Misting the cuttings is a great way to keep them fresh. Hardwood cuttings might require a little more support, but can almost immediately be placed on drip irrigation with clean water.
To increase humidity, you can cover them with a zip-lock bag or transparent plastic tote. This is because they still need to receive enough light for growth and development. When it comes to light conditions, they need bright indirect light.
Step 5: Transplanting
The general consensus is to keep them in their propagation medium until fall, when you should move from simple water to a quarter strength fertilizer solution. So, before moving them into the hydroponic system, let them go into dormancy.
Knowing what you’re growing has many benefits because certain newer cultivars can be inserted into your system once rooted without additional waiting.
How To Grow Hydroponic Blueberries
Whether you are growing hydroponic flowers, hydroponic vegetables, or hydroponic herbs, the first thing you should do is prepare the appropriate system for that specific plant. As we already mentioned, the Ebb & flow system and NFT are the best way to grow blueberries hydroponically.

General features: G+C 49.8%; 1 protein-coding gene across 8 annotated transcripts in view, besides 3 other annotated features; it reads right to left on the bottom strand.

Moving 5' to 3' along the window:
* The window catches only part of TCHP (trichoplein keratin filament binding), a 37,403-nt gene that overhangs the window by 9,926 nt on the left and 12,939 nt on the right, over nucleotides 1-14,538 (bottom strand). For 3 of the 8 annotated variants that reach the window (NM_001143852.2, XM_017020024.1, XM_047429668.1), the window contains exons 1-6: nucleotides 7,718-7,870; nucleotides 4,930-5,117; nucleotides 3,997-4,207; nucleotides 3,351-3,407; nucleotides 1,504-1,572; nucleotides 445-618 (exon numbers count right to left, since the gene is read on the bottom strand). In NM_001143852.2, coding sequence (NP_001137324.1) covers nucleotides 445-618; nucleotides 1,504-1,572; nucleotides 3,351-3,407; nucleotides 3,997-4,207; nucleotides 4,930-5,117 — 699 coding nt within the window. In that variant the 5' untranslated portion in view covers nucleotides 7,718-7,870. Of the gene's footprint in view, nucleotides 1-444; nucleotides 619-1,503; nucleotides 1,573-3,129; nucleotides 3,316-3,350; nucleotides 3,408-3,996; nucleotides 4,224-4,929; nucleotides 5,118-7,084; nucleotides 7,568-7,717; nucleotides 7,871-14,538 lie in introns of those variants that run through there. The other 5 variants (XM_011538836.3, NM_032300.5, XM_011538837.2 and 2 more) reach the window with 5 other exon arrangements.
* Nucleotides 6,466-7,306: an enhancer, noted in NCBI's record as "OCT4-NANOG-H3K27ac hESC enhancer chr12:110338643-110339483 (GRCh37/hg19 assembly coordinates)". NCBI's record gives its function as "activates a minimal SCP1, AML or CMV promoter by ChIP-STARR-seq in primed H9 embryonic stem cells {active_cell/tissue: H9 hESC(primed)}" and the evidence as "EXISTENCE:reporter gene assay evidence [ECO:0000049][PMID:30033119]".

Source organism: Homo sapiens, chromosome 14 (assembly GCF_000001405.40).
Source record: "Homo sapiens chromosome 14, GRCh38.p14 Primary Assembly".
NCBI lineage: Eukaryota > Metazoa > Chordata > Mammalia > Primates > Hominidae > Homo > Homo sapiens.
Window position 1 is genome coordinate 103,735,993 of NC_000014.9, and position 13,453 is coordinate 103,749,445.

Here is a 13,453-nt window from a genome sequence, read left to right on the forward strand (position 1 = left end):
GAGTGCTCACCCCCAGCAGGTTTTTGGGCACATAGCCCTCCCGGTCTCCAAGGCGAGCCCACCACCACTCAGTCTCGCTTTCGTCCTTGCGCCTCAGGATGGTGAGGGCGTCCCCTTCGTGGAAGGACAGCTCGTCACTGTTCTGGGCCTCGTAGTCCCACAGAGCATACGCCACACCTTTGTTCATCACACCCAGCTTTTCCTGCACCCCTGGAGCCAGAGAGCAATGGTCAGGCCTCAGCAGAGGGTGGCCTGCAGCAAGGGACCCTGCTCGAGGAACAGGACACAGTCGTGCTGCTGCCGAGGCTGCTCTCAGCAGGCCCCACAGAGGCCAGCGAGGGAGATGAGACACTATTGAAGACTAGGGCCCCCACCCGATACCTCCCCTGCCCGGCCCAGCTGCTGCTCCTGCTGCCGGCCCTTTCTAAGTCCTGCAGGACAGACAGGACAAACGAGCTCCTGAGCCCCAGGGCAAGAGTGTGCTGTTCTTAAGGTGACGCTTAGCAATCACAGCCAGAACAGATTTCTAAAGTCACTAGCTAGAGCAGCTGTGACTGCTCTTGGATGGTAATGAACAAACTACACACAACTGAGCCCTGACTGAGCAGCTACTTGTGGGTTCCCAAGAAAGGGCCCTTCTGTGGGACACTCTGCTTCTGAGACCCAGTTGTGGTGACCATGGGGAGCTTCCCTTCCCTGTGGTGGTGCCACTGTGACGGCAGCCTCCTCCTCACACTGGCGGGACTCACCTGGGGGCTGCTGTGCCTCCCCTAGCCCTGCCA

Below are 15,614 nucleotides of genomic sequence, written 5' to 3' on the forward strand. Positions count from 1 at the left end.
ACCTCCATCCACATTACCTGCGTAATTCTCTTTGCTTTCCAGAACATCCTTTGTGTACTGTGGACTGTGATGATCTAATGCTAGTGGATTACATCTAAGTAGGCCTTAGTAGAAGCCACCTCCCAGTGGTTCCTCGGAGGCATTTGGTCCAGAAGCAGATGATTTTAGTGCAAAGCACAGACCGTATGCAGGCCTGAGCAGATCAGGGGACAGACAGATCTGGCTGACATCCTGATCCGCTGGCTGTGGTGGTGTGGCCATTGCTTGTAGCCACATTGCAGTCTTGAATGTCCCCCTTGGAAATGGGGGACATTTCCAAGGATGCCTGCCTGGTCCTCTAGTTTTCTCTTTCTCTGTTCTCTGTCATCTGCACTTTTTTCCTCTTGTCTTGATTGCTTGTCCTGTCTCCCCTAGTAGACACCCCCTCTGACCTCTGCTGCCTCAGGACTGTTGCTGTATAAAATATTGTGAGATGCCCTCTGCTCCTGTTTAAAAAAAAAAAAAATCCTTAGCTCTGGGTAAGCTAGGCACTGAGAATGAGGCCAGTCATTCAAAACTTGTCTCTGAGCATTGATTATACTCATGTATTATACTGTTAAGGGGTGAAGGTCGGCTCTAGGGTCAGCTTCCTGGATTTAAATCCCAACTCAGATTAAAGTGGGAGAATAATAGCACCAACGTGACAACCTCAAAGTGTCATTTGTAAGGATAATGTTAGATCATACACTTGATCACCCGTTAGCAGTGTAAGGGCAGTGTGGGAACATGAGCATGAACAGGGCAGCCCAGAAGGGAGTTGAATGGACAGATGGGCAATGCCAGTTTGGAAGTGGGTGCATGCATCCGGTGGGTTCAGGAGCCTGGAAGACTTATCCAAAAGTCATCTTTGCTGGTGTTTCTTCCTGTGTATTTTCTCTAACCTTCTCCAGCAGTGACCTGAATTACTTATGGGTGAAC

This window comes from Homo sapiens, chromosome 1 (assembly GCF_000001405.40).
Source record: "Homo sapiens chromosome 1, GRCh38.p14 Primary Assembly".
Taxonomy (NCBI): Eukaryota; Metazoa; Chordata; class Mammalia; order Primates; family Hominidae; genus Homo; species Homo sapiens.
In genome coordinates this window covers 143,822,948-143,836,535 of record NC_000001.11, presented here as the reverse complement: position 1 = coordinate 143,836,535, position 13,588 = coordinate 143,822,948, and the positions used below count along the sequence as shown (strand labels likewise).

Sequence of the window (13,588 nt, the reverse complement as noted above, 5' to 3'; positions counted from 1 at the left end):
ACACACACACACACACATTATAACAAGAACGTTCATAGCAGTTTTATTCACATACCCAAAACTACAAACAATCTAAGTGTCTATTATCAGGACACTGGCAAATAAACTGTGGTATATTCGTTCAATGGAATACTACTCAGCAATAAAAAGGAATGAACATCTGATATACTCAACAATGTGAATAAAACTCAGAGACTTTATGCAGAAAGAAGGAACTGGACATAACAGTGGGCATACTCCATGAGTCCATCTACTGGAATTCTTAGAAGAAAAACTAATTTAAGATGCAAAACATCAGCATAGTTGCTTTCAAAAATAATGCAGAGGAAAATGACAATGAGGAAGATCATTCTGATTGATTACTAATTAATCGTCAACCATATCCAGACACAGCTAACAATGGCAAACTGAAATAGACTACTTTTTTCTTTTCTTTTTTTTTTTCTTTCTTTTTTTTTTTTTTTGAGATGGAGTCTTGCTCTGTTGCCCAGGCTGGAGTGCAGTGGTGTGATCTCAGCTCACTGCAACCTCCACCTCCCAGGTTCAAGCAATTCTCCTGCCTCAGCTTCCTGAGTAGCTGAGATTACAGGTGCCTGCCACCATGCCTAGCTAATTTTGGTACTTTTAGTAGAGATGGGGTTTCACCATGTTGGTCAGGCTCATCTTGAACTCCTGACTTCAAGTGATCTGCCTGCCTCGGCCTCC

The Set Up
Ebb & flow is perfect for growing hydroponic blueberries. It is more suitable for growing larger blueberry plants, though it can be modified to operate on smaller varieties. It involves growing plants in a tray that is drained after being regularly flooded with a nutritional solution.
You must frequently flood and drain the tray; if you don’t want to do it by hand, you can always get an automated water pump. The cycle of draining enables the plants to absorb oxygen, which promotes healthier growth.
The Nutrient film technique can also be used for hydroponic blueberries. This system involves channels carrying a shallow stream of water with dissolved nutrients past the roots of the plants.
It also saves money, energy, and water, and makes it quite easy to cultivate plants vertically in the NFT system.
The Conditions Required
Now we have gone over how to start hydroponic blueberries and the best system for their growth and development, we must learn how to meet their other requirements, such as light, nutrients, water, etc.
Let’s take a closer look.
Growing Medium Requirements